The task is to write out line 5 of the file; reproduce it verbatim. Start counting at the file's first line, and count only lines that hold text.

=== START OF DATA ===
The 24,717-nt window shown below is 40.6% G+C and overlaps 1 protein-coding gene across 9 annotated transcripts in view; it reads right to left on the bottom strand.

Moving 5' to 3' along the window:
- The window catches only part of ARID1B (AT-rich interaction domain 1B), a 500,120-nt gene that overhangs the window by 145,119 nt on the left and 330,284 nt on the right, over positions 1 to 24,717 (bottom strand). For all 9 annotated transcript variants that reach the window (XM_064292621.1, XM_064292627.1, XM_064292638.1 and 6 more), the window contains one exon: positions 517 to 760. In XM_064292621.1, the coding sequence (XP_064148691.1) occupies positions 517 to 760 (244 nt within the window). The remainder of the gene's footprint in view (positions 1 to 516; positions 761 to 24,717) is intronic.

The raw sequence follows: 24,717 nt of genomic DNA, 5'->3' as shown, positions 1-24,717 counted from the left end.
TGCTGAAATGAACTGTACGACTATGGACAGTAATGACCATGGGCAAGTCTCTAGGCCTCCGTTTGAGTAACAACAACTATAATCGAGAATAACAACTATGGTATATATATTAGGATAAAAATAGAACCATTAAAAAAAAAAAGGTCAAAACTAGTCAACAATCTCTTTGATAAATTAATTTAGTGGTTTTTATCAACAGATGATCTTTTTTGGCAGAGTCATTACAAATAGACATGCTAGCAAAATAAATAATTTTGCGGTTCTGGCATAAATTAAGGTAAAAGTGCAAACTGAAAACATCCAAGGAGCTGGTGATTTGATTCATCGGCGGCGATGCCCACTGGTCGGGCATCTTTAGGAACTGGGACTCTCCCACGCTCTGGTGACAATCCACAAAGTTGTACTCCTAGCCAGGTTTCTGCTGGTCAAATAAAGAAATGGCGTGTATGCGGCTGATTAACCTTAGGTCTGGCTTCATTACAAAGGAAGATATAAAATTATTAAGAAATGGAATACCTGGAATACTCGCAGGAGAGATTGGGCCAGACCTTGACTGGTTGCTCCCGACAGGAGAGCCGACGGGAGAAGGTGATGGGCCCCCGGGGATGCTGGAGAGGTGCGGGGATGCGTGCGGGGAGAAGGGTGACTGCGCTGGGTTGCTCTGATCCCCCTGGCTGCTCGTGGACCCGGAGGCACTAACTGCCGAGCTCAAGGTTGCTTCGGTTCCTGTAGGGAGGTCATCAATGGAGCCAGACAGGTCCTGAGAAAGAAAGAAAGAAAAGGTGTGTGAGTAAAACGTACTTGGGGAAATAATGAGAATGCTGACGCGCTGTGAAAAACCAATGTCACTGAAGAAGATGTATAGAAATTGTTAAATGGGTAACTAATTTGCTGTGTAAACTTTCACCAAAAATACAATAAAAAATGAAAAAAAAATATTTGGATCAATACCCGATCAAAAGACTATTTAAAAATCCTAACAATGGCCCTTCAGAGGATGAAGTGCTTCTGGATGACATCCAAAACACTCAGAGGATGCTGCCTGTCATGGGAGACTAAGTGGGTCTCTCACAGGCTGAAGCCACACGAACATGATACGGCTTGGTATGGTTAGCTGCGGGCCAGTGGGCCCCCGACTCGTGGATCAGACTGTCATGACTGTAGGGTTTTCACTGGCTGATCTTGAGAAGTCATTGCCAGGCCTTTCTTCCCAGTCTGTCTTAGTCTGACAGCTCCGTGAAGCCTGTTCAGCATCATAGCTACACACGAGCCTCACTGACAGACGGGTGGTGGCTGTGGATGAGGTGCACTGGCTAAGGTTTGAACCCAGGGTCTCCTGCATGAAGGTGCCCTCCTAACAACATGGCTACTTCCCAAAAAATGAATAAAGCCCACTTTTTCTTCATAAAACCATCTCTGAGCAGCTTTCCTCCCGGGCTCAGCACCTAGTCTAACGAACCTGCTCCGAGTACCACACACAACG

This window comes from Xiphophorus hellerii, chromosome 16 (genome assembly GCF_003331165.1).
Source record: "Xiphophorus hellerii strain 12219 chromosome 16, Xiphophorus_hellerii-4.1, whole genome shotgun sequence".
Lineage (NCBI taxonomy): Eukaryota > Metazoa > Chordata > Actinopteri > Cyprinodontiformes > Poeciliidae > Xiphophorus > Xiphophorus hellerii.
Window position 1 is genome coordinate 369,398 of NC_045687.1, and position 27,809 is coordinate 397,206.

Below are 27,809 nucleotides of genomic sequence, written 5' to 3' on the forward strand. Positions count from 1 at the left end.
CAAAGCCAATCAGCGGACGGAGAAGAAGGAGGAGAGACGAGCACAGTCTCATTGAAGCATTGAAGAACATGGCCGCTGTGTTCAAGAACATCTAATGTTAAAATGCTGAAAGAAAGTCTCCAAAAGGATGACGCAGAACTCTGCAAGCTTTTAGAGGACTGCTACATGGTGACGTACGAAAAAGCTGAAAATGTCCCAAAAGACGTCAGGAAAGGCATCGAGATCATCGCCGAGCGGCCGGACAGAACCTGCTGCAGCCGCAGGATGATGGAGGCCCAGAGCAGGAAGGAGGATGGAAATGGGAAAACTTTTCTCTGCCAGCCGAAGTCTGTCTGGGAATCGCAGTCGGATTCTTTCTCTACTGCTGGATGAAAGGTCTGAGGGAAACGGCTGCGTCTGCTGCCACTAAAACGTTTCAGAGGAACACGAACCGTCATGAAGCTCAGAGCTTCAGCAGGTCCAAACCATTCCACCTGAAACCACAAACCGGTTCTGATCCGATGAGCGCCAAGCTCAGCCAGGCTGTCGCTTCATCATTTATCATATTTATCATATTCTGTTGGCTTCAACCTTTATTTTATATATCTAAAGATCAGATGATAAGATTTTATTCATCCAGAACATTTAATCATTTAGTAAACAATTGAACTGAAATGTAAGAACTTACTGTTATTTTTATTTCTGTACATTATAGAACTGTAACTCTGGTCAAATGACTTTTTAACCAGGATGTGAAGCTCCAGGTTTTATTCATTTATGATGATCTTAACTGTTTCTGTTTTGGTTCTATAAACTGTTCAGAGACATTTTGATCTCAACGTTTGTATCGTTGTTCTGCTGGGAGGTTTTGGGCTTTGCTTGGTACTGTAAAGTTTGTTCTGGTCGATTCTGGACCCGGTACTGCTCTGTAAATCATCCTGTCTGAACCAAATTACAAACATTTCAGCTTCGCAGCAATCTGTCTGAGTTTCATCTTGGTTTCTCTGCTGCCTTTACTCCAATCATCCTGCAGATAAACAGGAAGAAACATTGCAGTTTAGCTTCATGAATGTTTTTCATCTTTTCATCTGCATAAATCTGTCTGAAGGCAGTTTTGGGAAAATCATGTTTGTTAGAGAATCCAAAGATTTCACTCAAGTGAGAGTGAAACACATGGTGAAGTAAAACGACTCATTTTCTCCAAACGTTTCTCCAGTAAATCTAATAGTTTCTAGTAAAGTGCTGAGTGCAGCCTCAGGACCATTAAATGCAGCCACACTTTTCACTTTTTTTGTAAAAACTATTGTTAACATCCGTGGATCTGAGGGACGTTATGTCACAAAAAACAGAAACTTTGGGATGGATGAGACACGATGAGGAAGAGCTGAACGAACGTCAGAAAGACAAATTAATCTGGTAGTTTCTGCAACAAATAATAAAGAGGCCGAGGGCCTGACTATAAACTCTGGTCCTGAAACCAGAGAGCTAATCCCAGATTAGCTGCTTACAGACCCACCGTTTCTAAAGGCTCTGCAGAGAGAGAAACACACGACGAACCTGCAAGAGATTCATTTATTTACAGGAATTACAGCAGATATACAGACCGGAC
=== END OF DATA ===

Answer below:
TGCTGAAATGAACTGTACGACTATGGACAGTAATGACCATGGGCAAGTCTCTAGGCCTCCGTTTGAGTAACAACAACTATAATCGAGAATAACAACTATGGTATATATATTAGGATAAAAATAGAACCATTAAAAAAAAAAAGGTCAAAACTAGTCAACAATCTCTTTGATAAATTAATTTAGTGGTTTTTATCAACAGATGATCTTTTTTGGCAGAGTCATTACAAATAGACATGCTAGCAAAATAAATAATTTTGCGGTTCTGGCATAAATTAAGGTAAAAGTGCAAACTGAAAACATCCAAGGAGCTGGTGATTTGATTCATCGGCGGCGATGCCCACTGGTCGGGCATCTTTAGGAACTGGGACTCTCCCACGCTCTGGTGACAATCCACAAAGTTGTACTCCTAGCCAGGTTTCTGCTGGTCAAATAAAGAAATGGCGTGTATGCGGCTGATTAACCTTAGGTCTGGCTTCATTACAAAGGAAGATATAAAATTATTAAGAAATGGAATACCTGGAATACTCGCAGGAGAGATTGGGCCAGACCTTGACTGGTTGCTCCCGACAGGAGAGCCGACGGGAGAAGGTGATGGGCCCCCGGGGATGCTGGAGAGGTGCGGGGATGCGTGCGGGGAGAAGGGTGACTGCGCTGGGTTGCTCTGATCCCCCTGGCTGCTCGTGGACCCGGAGGCACTAACTGCCGAGCTCAAGGTTGCTTCGGTTCCTGTAGGGAGGTCATCAATGGAGCCAGACAGGTCCTGAGAAAGAAAGAAAGAAAAGGTGTGTGAGTAAAACGTACTTGGGGAAATAATGAGAATGCTGACGCGCTGTGAAAAACCAATGTCACTGAAGAAGATGTATAGAAATTGTTAAATGGGTAACTAATTTGCTGTGTAAACTTTCACCAAAAATACAATAAAAAATGAAAAAAAAATATTTGGATCAATACCCGATCAAAAGACTATTTAAAAATCCTAACAATGGCCCTTCAGAGGATGAAGTGCTTCTGGATGACATCCAAAACACTCAGAGGATGCTGCCTGTCATGGGAGACTAAGTGGGTCTCTCACAGGCTGAAGCCACACGAACATGATACGGCTTGGTATGGTTAGCTGCGGGCCAGTGGGCCCCCGACTCGTGGATCAGACTGTCATGACTGTAGGGTTTTCACTGGCTGATCTTGAGAAGTCATTGCCAGGCCTTTCTTCCCAGTCTGTCTTAGTCTGACAGCTCCGTGAAGCCTGTTCAGCATCATAGCTACACACGAGCCTCACTGACAGACGGGTGGTGGCTGTGGATGAGGTGCACTGGCTAAGGTTTGAACCCAGGGTCTCCTGCATGAAGGTGCCCTCCTAACAACATGGCTACTTCCCAAAAAATGAATAAAGCCCACTTTTTCTTCATAAAACCATCTCTGAGCAGCTTTCCTCCCGGGCTCAGCACCTAGTCTAACGAACCTGCTCCGAGTACCACACACAACG